Untitled

ryanpotterswag:

Supah Ninjas:

manhuntnet:Flashback Friday: Kept After School

pixelsordeath:

The year was 1996. Bill Clinton was just finishing his first term as President. I was oohing and aaahing over the brand new Nintendo 64, and the equally impressive Super Mario 64. Starcraft was still a year away. And development began on Duke Nukem Forever.

15 years, 2 United States Presidents,…

fuckyeahdavidfosterwallace:thenotes:Mark Leyner /// Et Tu, BabeLeyner’s prose quietly becomes the crux of David Foster Wallace’s hand-wringing in “E Unibus Pluram: Television and U.S. Fiction”—a radioactive stew of adspeak and holographic juxtapositions; of violence, celebrity, pop psychology and punchlines. A style, in other words, that imitates disinterested channel-surfing. To Wallace, Leyner’s willingness to have his voice deformed by a televisual influence even as he maintains an alarming postmodern earnestness in the face of such hyperkinetic absurdities undercuts his satire, because TV is already self-aware in a much tidier way. Which leaves Leyner “dead on the page” even as he racks up scene after diabolically funny scene, lampooning a form of entertainment that efficiently lampoons itself. But DFW annoyingly pussyfooted around two things: 1) how a full immersion in Leyner’s pyrotechnics leaves us (impressively) vulnerable to heartbreak at the description of impossible events, like people who cry at commercials, and 2) that television is not unique in presenting a grammar that prose would best avoid, and further, that any one medium’s appropriation of another’s syntax is a doomed enterprise. Leyner only falls short of cathode-ray saturation the way Mad Men falls short of the novelistic mastery it aspires to; the former is hindered by pages, the latter by the absence of same.     I always enjoy your posts, notes. I also really like that particular DFW essay, but I haven

fuckyeahdavidfosterwallace:

thenotes:

Mark Leyner /// Et Tu, Babe

Leyner’s prose quietly becomes the crux of David Foster Wallace’s hand-wringing in “E Unibus Pluram: Television and U.S. Fiction”—a radioactive stew of adspeak and holographic juxtapositions; of violence, celebrity, pop psychology and punchlines. A style, in other words, that imitates disinterested channel-surfing. To Wallace, Leyner’s willingness to have his voice deformed by a televisual influence even as he maintains an alarming postmodern earnestness in the face of such hyperkinetic absurdities undercuts his satire, because TV is already self-aware in a much tidier way. Which leaves Leyner “dead on the page” even as he racks up scene after diabolically funny scene, lampooning a form of entertainment that efficiently lampoons itself. But DFW annoyingly pussyfooted around two things: 1) how a full immersion in Leyner’s pyrotechnics leaves us (impressively) vulnerable to heartbreak at the description of impossible events, like people who cry at commercials, and 2) that television is not unique in presenting a grammar that prose would best avoid, and further, that any one medium’s appropriation of another’s syntax is a doomed enterprise. Leyner only falls short of cathode-ray saturation the way Mad Men falls short of the novelistic mastery it aspires to; the former is hindered by pages, the latter by the absence of same.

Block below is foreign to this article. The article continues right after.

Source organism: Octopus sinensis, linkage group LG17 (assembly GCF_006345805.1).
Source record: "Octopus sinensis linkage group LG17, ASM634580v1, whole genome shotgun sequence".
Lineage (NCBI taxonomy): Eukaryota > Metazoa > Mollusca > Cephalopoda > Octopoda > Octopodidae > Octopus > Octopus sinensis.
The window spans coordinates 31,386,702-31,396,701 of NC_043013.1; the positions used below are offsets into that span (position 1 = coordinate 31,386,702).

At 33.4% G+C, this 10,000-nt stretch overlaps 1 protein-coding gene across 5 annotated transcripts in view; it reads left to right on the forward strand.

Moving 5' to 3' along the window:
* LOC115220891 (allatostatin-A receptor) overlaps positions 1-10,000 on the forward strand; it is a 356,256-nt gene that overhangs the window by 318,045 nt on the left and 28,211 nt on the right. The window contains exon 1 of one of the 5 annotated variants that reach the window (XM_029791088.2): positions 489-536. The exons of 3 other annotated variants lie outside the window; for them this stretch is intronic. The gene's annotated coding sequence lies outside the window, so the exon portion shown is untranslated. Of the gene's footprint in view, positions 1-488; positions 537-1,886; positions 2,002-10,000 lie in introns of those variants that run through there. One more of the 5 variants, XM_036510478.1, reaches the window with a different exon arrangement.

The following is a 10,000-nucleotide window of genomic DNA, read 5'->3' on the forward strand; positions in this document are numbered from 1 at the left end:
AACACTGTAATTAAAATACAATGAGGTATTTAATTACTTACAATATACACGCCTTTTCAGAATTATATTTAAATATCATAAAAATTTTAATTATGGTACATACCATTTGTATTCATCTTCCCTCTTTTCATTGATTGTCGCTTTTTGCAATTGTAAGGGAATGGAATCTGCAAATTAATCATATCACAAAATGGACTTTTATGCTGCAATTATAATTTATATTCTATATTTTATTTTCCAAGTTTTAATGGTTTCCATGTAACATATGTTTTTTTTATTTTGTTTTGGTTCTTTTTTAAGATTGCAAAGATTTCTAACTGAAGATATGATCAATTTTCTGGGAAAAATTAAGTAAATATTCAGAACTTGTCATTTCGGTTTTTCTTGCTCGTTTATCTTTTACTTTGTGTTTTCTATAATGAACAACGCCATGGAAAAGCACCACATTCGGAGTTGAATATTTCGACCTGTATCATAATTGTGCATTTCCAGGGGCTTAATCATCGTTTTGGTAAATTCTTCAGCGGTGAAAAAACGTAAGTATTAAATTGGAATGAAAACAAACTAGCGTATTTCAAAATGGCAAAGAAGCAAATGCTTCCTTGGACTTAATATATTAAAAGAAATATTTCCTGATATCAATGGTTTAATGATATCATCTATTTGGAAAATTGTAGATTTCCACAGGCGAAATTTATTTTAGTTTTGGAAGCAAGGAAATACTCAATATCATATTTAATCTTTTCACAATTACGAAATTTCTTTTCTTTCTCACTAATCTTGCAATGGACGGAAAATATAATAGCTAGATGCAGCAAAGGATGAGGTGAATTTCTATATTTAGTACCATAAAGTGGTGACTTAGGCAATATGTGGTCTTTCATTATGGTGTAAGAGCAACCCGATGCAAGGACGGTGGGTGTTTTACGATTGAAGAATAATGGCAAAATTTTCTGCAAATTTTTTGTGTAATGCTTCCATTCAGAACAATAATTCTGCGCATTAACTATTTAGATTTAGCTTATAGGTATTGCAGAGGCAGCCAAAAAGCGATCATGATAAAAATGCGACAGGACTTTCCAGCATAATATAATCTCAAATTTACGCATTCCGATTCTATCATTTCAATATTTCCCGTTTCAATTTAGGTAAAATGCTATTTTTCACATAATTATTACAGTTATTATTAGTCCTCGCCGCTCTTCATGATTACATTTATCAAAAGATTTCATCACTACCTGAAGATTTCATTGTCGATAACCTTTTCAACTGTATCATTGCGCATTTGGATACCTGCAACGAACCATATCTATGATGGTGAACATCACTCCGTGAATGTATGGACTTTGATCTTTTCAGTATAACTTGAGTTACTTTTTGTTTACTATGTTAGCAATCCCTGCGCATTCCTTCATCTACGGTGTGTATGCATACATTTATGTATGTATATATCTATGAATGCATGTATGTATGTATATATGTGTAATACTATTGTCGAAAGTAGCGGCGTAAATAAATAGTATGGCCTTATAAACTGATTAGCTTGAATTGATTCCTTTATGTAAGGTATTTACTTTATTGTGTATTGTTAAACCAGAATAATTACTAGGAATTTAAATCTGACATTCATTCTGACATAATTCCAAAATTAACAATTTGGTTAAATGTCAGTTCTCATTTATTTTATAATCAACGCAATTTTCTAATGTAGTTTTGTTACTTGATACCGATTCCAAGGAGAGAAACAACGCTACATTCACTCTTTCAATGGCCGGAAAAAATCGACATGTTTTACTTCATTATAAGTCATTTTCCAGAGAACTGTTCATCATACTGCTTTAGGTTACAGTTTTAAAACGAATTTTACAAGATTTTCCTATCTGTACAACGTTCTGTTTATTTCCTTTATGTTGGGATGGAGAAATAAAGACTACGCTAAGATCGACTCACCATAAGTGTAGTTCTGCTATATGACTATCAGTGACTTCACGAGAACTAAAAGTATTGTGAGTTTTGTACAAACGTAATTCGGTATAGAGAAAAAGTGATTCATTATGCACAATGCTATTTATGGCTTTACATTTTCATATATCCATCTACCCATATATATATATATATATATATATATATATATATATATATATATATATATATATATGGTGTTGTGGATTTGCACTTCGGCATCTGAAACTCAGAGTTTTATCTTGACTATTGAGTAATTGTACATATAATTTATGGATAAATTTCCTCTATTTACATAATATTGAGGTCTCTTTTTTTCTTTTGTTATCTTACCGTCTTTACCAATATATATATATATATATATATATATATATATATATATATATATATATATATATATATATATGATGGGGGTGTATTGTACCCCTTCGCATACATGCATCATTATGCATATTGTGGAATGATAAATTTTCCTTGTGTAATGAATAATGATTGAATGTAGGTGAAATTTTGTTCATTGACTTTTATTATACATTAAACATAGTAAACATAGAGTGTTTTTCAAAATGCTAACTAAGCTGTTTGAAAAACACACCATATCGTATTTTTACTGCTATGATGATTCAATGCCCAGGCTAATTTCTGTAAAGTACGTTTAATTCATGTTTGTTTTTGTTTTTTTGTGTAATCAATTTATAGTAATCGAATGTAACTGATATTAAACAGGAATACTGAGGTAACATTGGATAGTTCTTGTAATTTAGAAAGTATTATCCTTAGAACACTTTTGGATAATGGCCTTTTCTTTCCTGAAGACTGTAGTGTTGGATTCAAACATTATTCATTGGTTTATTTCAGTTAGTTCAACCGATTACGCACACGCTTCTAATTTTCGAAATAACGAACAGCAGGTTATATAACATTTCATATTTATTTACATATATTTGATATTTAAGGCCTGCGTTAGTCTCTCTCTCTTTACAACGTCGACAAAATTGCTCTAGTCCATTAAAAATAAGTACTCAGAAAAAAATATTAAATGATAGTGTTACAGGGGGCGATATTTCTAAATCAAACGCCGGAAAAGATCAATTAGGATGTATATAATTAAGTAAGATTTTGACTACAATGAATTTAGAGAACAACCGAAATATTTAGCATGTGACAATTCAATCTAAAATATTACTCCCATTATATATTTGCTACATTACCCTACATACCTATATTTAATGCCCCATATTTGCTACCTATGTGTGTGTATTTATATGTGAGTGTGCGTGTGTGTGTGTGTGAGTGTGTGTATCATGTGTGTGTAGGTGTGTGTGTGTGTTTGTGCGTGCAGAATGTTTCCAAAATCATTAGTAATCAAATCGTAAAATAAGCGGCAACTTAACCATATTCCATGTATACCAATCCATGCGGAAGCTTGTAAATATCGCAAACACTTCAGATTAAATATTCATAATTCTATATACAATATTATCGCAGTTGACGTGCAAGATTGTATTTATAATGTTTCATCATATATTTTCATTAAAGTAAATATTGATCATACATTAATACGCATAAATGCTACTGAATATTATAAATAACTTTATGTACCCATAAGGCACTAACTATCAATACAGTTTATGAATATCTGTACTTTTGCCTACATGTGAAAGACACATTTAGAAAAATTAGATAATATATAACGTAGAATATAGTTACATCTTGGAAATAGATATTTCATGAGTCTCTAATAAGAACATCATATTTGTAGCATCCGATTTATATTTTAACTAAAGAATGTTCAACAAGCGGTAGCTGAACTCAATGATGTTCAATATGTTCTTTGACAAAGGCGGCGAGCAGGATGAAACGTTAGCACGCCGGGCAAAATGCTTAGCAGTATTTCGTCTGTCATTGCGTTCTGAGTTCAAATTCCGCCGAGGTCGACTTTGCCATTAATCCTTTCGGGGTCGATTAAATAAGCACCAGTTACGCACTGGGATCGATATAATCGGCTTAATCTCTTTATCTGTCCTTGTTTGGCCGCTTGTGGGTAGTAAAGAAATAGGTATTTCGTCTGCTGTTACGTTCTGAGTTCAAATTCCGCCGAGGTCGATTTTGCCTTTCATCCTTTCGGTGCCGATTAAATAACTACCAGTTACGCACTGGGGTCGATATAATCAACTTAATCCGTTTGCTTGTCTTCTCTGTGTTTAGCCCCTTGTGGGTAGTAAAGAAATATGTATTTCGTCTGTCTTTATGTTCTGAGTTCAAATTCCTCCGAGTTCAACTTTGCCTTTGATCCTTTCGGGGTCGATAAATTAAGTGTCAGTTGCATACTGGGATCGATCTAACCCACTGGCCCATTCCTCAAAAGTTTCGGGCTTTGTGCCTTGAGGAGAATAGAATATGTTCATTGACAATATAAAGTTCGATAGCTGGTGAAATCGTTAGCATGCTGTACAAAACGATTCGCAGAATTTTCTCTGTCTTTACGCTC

I always enjoy your posts, notes. I also really like that particular DFW essay, but I haven

smktty:“ME3 has the worst plot and dialogue of the series, extremely low enemy and combat variety, obnoxious grinding, little character focus, cakewalk difficulty, extremely narrow dialogue choices, and a complete lack of exploration. When people say “the game was good up until the ending” and “aside from the ending, it was the best game in the series”, it makes me want to scream my lungs out”

smktty:

“ME3 has the worst plot and dialogue of the series, extremely low enemy and combat variety, obnoxious grinding, little character focus, cakewalk difficulty, extremely narrow dialogue choices, and a complete lack of exploration. When people say “the game was good up until the ending” and “aside from the ending, it was the best game in the series”, it makes me want to scream my lungs out”

nomatch4me:Randy Orton watchesWWE Supershow, MSG, 3/18/12

nomatch4me:

Randy Orton watches

WWE Supershow, MSG, 3/18/12

mirisha:THANKS FOR THE GOOP IN MY EAR, SPITTER.(Avi as Spitter, Bonk as Ellis, myself as Nick, photo by Gatsby.)

mirisha:

THANKS FOR THE GOOP IN MY EAR, SPITTER.

(Avi as Spitter, Bonk as Ellis, myself as Nick, photo by Gatsby.)

huhwhatandwhere:

Elaquent - The Scenic Route (OUT WORLDWIDE)

manicfame:

can i just say whoever made this is a genius.
nikki sixx= syn gates.
syn gates = nikki sixx.
i have thought this since the first time i saw him in bat country.